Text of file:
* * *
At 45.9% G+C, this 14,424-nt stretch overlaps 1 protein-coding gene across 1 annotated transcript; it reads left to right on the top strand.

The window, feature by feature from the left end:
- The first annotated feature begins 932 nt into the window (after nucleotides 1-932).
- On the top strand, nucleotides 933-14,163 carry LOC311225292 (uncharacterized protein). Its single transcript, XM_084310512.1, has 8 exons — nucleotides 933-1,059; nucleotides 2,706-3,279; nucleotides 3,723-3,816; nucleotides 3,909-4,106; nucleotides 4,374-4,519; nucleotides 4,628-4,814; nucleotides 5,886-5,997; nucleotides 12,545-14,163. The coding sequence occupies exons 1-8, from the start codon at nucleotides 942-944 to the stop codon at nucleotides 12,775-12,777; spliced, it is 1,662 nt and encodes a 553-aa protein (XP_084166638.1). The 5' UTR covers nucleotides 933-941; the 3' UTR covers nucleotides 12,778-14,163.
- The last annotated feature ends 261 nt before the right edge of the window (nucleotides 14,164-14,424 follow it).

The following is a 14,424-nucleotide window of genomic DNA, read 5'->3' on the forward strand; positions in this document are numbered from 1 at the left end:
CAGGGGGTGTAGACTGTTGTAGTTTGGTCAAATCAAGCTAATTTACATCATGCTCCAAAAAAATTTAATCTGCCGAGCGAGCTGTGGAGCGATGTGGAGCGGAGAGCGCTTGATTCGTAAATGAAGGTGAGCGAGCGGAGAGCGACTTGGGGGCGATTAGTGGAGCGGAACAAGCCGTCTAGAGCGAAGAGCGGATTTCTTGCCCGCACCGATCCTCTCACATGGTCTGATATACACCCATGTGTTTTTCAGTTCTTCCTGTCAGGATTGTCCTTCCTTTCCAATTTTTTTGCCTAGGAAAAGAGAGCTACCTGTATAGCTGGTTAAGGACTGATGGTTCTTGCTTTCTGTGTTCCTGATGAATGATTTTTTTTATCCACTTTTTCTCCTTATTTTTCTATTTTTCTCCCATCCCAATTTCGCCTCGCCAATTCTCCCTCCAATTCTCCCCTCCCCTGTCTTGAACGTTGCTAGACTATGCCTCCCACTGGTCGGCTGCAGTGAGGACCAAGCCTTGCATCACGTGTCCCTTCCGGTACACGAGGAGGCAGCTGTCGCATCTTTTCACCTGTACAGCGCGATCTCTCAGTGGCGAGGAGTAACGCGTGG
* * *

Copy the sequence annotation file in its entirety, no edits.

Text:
At 45.9% G+C, this 14,424-nt stretch overlaps 1 protein-coding gene across 1 annotated transcript; it reads left to right on the top strand.

The window, feature by feature from the left end:
- The first annotated feature begins 932 nt into the window (after nucleotides 1-932).
- On the top strand, nucleotides 933-14,163 carry LOC311225292 (uncharacterized protein). Its single transcript, XM_084310512.1, has 8 exons — nucleotides 933-1,059; nucleotides 2,706-3,279; nucleotides 3,723-3,816; nucleotides 3,909-4,106; nucleotides 4,374-4,519; nucleotides 4,628-4,814; nucleotides 5,886-5,997; nucleotides 12,545-14,163. The coding sequence occupies exons 1-8, from the start codon at nucleotides 942-944 to the stop codon at nucleotides 12,775-12,777; spliced, it is 1,662 nt and encodes a 553-aa protein (XP_084166638.1). The 5' UTR covers nucleotides 933-941; the 3' UTR covers nucleotides 12,778-14,163.
- The last annotated feature ends 261 nt before the right edge of the window (nucleotides 14,164-14,424 follow it).

The following is a 14,424-nucleotide window of genomic DNA, read 5'->3' on the forward strand; positions in this document are numbered from 1 at the left end:
CAGGGGGTGTAGACTGTTGTAGTTTGGTCAAATCAAGCTAATTTACATCATGCTCCAAAAAAATTTAATCTGCCGAGCGAGCTGTGGAGCGATGTGGAGCGGAGAGCGCTTGATTCGTAAATGAAGGTGAGCGAGCGGAGAGCGACTTGGGGGCGATTAGTGGAGCGGAACAAGCCGTCTAGAGCGAAGAGCGGATTTCTTGCCCGCACCGATCCTCTCACATGGTCTGATATACACCCATGTGTTTTTCAGTTCTTCCTGTCAGGATTGTCCTTCCTTTCCAATTTTTTTGCCTAGGAAAAGAGAGCTACCTGTATAGCTGGTTAAGGACTGATGGTTCTTGCTTTCTGTGTTCCTGATGAATGATTTTTTTTATCCACTTTTTCTCCTTATTTTTCTATTTTTCTCCCATCCCAATTTCGCCTCGCCAATTCTCCCTCCAATTCTCCCCTCCCCTGTCTTGAACGTTGCTAGACTATGCCTCCCACTGGTCGGCTGCAGTGAGGACCAAGCCTTGCATCACGTGTCCCTTCCGGTACACGAGGAGGCAGCTGTCGCATCTTTTCACCTGTACAGCGCGATCTCTCAGTGGCGAGGAGTAACGCGTGG